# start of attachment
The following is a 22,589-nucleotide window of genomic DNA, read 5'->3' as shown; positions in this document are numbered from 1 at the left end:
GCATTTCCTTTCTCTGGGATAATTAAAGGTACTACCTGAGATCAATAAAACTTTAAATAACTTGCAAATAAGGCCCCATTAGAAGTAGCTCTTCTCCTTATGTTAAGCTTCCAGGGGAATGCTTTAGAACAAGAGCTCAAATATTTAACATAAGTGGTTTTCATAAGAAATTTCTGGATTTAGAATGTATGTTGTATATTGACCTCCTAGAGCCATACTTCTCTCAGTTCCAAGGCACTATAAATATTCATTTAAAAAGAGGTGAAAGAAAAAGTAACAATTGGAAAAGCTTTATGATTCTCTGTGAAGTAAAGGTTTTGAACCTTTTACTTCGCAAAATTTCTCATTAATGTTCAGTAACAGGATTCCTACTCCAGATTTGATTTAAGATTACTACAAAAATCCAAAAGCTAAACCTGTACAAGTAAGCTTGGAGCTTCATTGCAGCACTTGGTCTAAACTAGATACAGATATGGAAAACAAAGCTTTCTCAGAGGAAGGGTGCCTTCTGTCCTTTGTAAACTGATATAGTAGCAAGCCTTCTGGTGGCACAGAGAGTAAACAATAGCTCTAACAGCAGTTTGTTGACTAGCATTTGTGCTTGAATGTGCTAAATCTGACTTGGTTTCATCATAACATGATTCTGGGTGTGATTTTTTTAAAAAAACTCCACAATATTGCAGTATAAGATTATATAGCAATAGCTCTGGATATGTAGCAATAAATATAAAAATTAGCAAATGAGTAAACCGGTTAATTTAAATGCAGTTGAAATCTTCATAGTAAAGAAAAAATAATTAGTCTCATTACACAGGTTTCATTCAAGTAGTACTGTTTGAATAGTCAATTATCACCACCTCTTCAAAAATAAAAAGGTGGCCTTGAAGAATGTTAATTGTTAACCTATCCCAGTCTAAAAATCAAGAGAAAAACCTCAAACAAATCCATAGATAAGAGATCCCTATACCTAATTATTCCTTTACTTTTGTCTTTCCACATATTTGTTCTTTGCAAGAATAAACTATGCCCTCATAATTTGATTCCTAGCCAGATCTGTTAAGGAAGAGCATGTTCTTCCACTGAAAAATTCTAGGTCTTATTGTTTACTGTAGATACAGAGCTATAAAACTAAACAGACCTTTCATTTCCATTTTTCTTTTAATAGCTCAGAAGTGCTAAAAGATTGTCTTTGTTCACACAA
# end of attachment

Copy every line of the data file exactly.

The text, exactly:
The following is a 22,589-nucleotide window of genomic DNA, read 5'->3' as shown; positions in this document are numbered from 1 at the left end:
GCATTTCCTTTCTCTGGGATAATTAAAGGTACTACCTGAGATCAATAAAACTTTAAATAACTTGCAAATAAGGCCCCATTAGAAGTAGCTCTTCTCCTTATGTTAAGCTTCCAGGGGAATGCTTTAGAACAAGAGCTCAAATATTTAACATAAGTGGTTTTCATAAGAAATTTCTGGATTTAGAATGTATGTTGTATATTGACCTCCTAGAGCCATACTTCTCTCAGTTCCAAGGCACTATAAATATTCATTTAAAAAGAGGTGAAAGAAAAAGTAACAATTGGAAAAGCTTTATGATTCTCTGTGAAGTAAAGGTTTTGAACCTTTTACTTCGCAAAATTTCTCATTAATGTTCAGTAACAGGATTCCTACTCCAGATTTGATTTAAGATTACTACAAAAATCCAAAAGCTAAACCTGTACAAGTAAGCTTGGAGCTTCATTGCAGCACTTGGTCTAAACTAGATACAGATATGGAAAACAAAGCTTTCTCAGAGGAAGGGTGCCTTCTGTCCTTTGTAAACTGATATAGTAGCAAGCCTTCTGGTGGCACAGAGAGTAAACAATAGCTCTAACAGCAGTTTGTTGACTAGCATTTGTGCTTGAATGTGCTAAATCTGACTTGGTTTCATCATAACATGATTCTGGGTGTGATTTTTTTAAAAAAACTCCACAATATTGCAGTATAAGATTATATAGCAATAGCTCTGGATATGTAGCAATAAATATAAAAATTAGCAAATGAGTAAACCGGTTAATTTAAATGCAGTTGAAATCTTCATAGTAAAGAAAAAATAATTAGTCTCATTACACAGGTTTCATTCAAGTAGTACTGTTTGAATAGTCAATTATCACCACCTCTTCAAAAATAAAAAGGTGGCCTTGAAGAATGTTAATTGTTAACCTATCCCAGTCTAAAAATCAAGAGAAAAACCTCAAACAAATCCATAGATAAGAGATCCCTATACCTAATTATTCCTTTACTTTTGTCTTTCCACATATTTGTTCTTTGCAAGAATAAACTATGCCCTCATAATTTGATTCCTAGCCAGATCTGTTAAGGAAGAGCATGTTCTTCCACTGAAAAATTCTAGGTCTTATTGTTTACTGTAGATACAGAGCTATAAAACTAAACAGACCTTTCATTTCCATTTTTCTTTTAATAGCTCAGAAGTGCTAAAAGATTGTCTTTGTTCACACAA